The Everyday Life of a Working Artist

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Monday, March 23, 2009

Underpainting

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Three and a Half Boats Oil, 14" x 11"
This painting is for sale.
I was really intrigued by a post last week by Bill Guffey. I am a big fan of his site and love that I have found another palette knife painter. In his post he showed a few photos of his painting process. The thing that really caught my attention was his "underpainting". He started with a bright red canvas and I just love the way some of the red paint "peeks through". I am a big fan of Jennifer McChristian and I always wondered if she does the same thing as all of her paintings have a subtle orange hidden about her paintings.
So, I decided to try it. I had fun last night painting a whole bunch of canvases in green, orange, pink and gold. This is my first attempt and if you can't tell, the underpainting is a bright green. I am very happy with the painting and love the effect. Thanks Bill for your inspiration!

23 comments:

Anonymous said...

I linked to your blog through another art blog and wanted to say Wow. Love your work and will keep checking in to see your new postings. Your color & thick application of paint is wonderful. Just wondering, are you painting on canvas or board? Lydia

LSaeta said...

Lydia,
I paint on Raymar panels. I absolutely love them. Occasionally I might pull out a less expensive Dick Blick canvas panel but I rarely paint on canvas!

Christine's Arts said...

Leslie,
Wow, this is rich looking. I like the texture and reflections. Great!

rahina qh said...

yep definately works leslie. great work! r.

Kim VanDerhoek said...

Gorgeous! The green really works with this subject. A stunning painting!

I'm a fan of Bill's and Jennifer's too. They are very talented artists!

L.Holm said...

Wow! So happy to have found your blog. Your paintings are so rich, and glowing. Love the effect here with the green underpainting. I'm a new fan!

LSaeta said...

Christine,
Thank you so much. I was really happy with the painting when I was done ... which hasn't happened in the last few days so yippee!

LSaeta said...

Kim,
Thank you! The water actually looks greener in the photo than it actually is in the painting. But I am glad you like it!

LSaeta said...

Rahina,
Thanks my dear. Glad to see you here at my blog!

Edward Burton said...

WONDERFUL painting, Leslie! I love that green water - it works so well. Thank you for the link to Bill's blog - he's a great painter. And Jennifer is one of my favorites!

Janelle Goodwin said...

Hi Leslie, This painting is just fabulous! A real head turner!

Karen Bruson said...

Leslie, Love your application of paint. I will now follow your blog. Let's trade links.

http://www.onpainting.wordpress.com said...

Certainly worked on this piece; beautiful painting how ever you did it.

Laurel Daniel said...

This is glorious... the color is so vibrant and your wonderful strokes are so pleasing. Can't wait to see the other colorful boards painted on - I have a feeling that each will follow suit.

r garriott said...

Leslie, Absolutely stunning! Outstanding reflections. I have a friend who paints water scenes in Maine and always starts with a red-toned canvas. It really can make a painting spark! Tom Pohlman uses orange tinted canvases.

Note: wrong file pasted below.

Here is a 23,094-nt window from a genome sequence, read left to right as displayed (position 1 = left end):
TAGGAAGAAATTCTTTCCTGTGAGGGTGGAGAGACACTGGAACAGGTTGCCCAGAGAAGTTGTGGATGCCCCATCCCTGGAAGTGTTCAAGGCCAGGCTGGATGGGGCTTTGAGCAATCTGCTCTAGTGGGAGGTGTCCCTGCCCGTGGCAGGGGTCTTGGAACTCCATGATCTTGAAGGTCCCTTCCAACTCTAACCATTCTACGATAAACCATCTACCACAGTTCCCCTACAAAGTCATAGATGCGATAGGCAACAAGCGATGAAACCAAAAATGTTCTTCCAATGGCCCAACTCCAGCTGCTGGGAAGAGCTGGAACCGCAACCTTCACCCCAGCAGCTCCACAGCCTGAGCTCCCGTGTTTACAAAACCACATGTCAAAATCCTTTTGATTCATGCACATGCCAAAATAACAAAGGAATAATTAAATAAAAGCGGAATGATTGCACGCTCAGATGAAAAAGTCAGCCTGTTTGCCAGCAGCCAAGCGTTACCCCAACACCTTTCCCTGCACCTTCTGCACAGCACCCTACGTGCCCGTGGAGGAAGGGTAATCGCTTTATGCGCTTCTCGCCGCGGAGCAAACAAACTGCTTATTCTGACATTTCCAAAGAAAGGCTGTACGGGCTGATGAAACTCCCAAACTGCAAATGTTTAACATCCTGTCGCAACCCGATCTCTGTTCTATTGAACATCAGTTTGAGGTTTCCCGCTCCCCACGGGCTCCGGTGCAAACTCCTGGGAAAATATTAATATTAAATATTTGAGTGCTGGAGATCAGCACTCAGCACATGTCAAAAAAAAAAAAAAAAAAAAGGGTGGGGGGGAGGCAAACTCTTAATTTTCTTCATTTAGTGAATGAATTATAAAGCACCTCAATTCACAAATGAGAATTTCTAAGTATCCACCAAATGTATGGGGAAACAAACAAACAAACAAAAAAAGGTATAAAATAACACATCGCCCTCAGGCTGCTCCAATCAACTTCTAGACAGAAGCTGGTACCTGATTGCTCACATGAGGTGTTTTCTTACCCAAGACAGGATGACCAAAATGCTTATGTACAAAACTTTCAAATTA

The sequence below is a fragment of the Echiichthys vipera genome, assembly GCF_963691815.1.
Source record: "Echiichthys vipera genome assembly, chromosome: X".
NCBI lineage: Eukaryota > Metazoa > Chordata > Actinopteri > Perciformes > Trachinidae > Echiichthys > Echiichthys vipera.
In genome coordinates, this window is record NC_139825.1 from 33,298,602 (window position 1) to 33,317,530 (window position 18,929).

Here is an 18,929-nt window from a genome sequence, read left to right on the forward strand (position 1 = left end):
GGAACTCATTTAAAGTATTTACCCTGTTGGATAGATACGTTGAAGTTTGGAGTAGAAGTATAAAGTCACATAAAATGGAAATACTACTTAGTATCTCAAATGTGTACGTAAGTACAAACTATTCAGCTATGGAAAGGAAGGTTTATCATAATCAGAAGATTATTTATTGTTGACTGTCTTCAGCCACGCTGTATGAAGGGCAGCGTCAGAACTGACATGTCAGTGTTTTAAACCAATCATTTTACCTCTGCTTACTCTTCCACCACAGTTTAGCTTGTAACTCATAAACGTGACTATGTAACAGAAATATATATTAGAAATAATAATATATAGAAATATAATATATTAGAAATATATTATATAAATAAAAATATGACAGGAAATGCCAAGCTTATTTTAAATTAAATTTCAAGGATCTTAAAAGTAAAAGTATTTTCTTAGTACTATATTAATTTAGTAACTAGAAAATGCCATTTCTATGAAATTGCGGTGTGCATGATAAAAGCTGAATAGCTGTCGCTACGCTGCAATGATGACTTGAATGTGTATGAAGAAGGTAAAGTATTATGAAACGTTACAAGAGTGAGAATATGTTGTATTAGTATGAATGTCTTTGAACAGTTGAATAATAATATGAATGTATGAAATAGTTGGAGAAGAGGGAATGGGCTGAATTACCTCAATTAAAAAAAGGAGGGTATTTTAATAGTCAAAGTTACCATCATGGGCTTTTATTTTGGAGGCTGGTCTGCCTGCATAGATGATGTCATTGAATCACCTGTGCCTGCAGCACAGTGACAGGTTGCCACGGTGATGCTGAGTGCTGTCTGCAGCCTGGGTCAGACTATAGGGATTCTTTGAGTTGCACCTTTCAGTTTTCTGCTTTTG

I've heard one of the most effective ways to use a toned canvas is to pick an under-color that is the general complement color of your composition's color scheme (such as, red-orange under blue). I think you're really onto something!

Becky Brocato said...

This is a wonderful way to get unity in your painting! Well done!

Pam Holnback said...

This is a beautiful piece. You really captured the colors and reflections. I like to tone my "sunny day" landscapes in cad yellow deep. It makes it look like the sun is sparkling through.

LSaeta said...

Edward,
Any comment from you is a HUGE compliment! Thank you!

Janelle,
I love your work. Thanks for visiting my blog.

LSaeta said...

Karen,
I am so glad to have found your blog. I lve your work and I added your link here. Your apple paintings are fantastic! Love those blues and reds.
Laurel & R Garriott - thanks again guys. Thanks for the tip on the complement colro - I know artists have been "toning" their canvases for centuries ... I am just a mostly self taught artist who is a bit behind on some of these things!

LSaeta said...

Becky and Pam - Welcome to my blog. I appreciate your comments. I will try cad yellow deep too!

julie davis said...

Leslie,

Saw your comment on my blog this afternoon and had to check out your work. I'm thoroughly impressed that you can do so much with a palette knife! I love the reflections in your work and look forward to keeping up with you. I'm going to add your blog to my list as well...

Marian Fortunati said...

Did you know that Karin Jurick paints on a black underpainting???
(Sometimes it helps sometimes it doesn't.... I always like toning my canvas with colors.... especially landscapes.
I did a portrait once with a red toned canvas and found the red eye sockets staring out at me as I was working on it a bit disconcerting.

Dean Grey said...

Leslie, I LOVE this one!

Green is my favorite color so the fact that it was used as the underpainting is just an added bonus.

The reflections of the boats in the green water rule!

I clicked onto the larger scan of this painting and find the brushstrokes/knifestrokes to be so visually interesting. I could stare at this for hours.

Just great!

-Dean

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